Cited by 1

### Table 1. Tradeoff between motion estimation

"... In PAGE 6: ... The bit rate (number of bytes per frame in the encoded video) is also calculated to get an idea of the compression achieved by encoding. Table1 represents tradeoffs of image quality, execution time (power consumption) and bit rate between motion esti- mation algorithm. We use full search, diamond search, three step search, one at a time search, two dimensional logarith- mic search, motion estimation without half-pel search and no motion estimation.... ..."

### Table 1. The proposed fast motion estimation algorithm.

"... In PAGE 2: ... In the following stages, CX BP C2 are used for computing BW CX . The proposed multiresolution motion estimation method algo- rithm is shown is Table1... In PAGE 4: ...0000 4. EXPERIMENTAL RESULTS The two-dimensional version of algorithm of Table1 was used for finding the best match for each block in each frame of video se- quences, from a search conducted in its neighborhood in the pre- vious frame. For the first 30 frames of the gray-scale, 8 bit-per-pixel, BFBIBCA2 BEBKBK , salesman video sequence, with blocks of size BDBI A2 BDBI,and search area of BFBF A2 BFBF (W=16), and D4 BPBE, the proposed method gives an speed up of more than 36 compared to a full search.... ..."

### Table 6. Operation profile for DCT and motion estimation.

2000

"... In PAGE 13: ... We use Hspice to simulate the power con- sumption of each function shown in Table 2 with the worst case scenario, which means each bit of the input switches every clock cycle. The power consumption of the MorphoSys is accordingly estimated based on per- centage of each operation in our application mapping context shown in Table6 . The results show a difference from the worst case by more than a factor of 2.... ..."

Cited by 11

### Table 1: Motion models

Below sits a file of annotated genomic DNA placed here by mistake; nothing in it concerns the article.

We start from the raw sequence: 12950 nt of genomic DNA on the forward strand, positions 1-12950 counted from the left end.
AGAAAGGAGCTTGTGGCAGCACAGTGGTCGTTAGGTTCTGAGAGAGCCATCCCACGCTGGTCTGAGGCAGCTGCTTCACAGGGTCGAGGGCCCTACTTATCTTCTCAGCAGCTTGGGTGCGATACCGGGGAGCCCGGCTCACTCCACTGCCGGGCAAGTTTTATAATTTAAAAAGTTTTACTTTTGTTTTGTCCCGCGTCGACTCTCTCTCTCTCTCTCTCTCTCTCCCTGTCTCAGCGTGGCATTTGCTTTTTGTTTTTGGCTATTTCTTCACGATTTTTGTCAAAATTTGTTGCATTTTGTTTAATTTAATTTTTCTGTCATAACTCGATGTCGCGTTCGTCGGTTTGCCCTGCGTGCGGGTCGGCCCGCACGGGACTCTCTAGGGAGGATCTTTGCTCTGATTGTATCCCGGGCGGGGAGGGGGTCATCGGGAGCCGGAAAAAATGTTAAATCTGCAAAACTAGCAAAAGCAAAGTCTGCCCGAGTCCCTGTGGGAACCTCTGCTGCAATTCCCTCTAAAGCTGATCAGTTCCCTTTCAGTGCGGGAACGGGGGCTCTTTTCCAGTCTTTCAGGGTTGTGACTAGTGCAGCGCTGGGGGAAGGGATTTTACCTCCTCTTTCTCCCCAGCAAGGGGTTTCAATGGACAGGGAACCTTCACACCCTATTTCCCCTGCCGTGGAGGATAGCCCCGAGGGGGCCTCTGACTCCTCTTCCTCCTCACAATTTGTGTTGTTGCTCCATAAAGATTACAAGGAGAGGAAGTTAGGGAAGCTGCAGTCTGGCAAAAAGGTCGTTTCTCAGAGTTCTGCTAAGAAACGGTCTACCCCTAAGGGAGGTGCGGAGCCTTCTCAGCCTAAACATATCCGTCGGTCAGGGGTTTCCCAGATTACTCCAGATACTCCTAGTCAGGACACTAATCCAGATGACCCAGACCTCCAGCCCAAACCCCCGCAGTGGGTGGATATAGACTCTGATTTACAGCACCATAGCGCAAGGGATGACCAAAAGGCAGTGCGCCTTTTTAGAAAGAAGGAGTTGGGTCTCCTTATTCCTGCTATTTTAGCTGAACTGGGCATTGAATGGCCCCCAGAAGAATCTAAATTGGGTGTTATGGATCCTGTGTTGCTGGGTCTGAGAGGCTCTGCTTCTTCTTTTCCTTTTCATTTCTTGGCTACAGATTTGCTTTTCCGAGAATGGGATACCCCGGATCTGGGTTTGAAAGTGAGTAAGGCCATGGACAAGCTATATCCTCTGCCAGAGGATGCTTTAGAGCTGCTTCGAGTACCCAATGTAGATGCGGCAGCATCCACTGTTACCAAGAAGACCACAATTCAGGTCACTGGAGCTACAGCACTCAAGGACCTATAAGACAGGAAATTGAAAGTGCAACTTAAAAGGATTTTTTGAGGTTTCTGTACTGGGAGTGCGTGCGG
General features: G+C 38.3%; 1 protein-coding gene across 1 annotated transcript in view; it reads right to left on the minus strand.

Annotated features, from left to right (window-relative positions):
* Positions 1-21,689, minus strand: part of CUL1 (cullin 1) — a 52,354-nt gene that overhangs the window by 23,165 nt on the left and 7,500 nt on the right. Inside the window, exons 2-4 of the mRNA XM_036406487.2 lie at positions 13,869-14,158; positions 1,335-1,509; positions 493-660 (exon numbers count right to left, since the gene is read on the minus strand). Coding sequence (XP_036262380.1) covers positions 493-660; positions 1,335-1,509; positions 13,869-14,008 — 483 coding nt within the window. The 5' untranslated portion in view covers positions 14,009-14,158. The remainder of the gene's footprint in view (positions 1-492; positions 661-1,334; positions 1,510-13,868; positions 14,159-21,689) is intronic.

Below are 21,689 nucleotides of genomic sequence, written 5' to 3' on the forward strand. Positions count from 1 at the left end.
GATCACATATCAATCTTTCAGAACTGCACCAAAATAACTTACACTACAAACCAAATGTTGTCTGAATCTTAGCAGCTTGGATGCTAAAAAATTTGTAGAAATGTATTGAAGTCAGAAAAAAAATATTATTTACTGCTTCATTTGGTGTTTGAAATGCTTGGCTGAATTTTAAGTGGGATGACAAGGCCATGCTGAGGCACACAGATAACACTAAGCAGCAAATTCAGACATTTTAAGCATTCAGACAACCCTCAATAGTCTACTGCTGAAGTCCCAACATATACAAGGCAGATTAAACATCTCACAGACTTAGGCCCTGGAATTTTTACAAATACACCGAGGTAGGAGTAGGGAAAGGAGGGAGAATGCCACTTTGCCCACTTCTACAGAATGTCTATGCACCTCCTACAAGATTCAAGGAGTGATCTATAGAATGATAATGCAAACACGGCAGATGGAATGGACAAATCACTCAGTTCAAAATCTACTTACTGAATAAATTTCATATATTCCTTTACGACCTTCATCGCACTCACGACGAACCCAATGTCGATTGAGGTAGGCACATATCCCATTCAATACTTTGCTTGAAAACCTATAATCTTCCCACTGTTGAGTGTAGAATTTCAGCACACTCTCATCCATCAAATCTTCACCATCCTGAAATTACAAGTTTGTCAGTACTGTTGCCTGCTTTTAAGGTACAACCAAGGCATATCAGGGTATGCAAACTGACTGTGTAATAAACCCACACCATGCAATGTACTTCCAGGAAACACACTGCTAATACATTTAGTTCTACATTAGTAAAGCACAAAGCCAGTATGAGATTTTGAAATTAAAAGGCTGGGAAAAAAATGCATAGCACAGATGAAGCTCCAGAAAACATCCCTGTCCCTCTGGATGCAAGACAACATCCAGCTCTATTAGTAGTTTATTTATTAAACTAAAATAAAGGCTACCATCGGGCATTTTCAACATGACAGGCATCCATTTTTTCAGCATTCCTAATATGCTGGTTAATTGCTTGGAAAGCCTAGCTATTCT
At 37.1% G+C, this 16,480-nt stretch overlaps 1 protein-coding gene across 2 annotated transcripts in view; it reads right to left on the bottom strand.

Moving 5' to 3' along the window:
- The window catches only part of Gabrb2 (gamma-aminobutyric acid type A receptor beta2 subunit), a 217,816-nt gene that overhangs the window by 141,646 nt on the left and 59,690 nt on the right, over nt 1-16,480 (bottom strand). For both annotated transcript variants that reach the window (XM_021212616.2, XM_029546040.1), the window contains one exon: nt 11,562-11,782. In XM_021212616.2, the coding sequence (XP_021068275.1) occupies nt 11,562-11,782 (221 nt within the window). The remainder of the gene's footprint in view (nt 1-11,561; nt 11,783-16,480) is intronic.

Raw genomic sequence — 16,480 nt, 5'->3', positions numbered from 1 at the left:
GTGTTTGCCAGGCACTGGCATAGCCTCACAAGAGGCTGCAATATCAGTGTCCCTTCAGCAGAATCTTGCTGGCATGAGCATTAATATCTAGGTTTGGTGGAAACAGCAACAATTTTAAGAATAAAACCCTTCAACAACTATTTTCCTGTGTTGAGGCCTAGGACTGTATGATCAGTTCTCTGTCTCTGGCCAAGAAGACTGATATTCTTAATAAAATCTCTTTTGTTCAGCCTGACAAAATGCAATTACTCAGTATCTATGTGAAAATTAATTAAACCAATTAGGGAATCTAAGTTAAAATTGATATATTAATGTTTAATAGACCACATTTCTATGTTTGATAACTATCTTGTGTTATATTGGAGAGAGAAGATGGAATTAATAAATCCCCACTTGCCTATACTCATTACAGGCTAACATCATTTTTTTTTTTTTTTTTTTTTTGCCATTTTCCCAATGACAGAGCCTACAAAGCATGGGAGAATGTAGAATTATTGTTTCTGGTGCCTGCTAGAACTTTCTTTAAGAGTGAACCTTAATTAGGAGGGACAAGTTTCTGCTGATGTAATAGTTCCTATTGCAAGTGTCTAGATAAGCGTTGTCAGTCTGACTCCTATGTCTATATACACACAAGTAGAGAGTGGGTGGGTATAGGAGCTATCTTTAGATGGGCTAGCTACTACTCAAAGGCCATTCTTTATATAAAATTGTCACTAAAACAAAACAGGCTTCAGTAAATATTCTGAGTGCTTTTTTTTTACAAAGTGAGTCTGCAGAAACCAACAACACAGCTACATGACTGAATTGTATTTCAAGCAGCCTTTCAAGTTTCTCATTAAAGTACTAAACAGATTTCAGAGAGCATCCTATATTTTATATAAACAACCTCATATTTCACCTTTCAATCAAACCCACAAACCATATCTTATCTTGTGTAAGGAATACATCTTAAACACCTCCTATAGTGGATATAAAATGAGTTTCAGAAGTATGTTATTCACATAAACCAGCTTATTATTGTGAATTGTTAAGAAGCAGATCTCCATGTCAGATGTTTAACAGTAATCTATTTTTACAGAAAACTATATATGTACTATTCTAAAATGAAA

"... In PAGE 5: ... Clearly, a 2-D motion model does not uniquely correspond to one 3-D model; identical 2-D motion models may result from di erent assumptions about 3-D motion, surface and camera projection models. Table1 summarizes some parametric models for 2-D motion and provides possible underlying assumptions. The rst four models are illustrated in Fig.... In PAGE 6: ...5 (a) (b) (c) (d) Figure 2: Examples of parametric motion vector elds (sampled) and corresponding motion-compensated predictions of a centered square: (a) translation; (b) a ne; (c) projective linear; and (d) quadratic. See Table1 for model descriptions. pable of describing arbitrary 2-D motion elds.... In PAGE 6: ... O -lattice vectors of the motion eld can be approximated by suitable interpolation of the sampled eld [65]. In general, the interpolation kernel H ( Table1 ) has a small support, such that a motion vector is usually interpolated from at most four samples. The frequently used bilinear inter- polation kernel is a tensor product of horizontal and vertical 1-D triangular kernels.... In PAGE 6: ... Therefore, it can be expected that such elds can be e ciently represented using linear transforms followed by zeroing of high frequency components. For example, the polynomial transform given in the last row of Table1... In PAGE 7: ... To capture these second-order e ects, each motion trajectory must be modeled explicitly. For example, it may be represented by two vectors: instantaneous velocity _ x and acceleration x [13]: x( ) x(t) + _ x(t)( ? t) + x(t) 2 ( ? t)2: (5) Such a temporal modeling can be applied in addition to the spatial modeling described thus far in Table1 . Although representation of motion trajectory elds rather than displacement elds is advantageous in certain applications, larger amounts of motion information must be processed and/or transmitted [13].... In PAGE 8: ...g., a ne; Table1... In PAGE 9: ...2.3 Motion of regions Between the two extremes above, one can nd methods that apply motion models from Table1 to image regions. The motivation is to insure a more accurate modeling (smaller approximation error (6)) of motion elds than in the global motion case and a reduced number of parameters in comparison with the dense motion.... In PAGE 10: ... Thus, a more general image partitioning is neces- sary. The reasoning is that for objects with su ciently smooth 3-D surface and 3-D motion, the induced 2-D motion elds in the image plane can be suitably described by models from Table1 if applied to the area of object projection. A natural image partitioning can be provided by the image acquisition process itself.... In PAGE 12: ... 4.a) for di erent regions of support: (a) block-based (16 16 blocks); (b) pixel-based (globally- smooth as in (17)); and (c,d) region-based with a ne motion model ( Table1 ). For details of the region-based algorithm, see [20].... ..."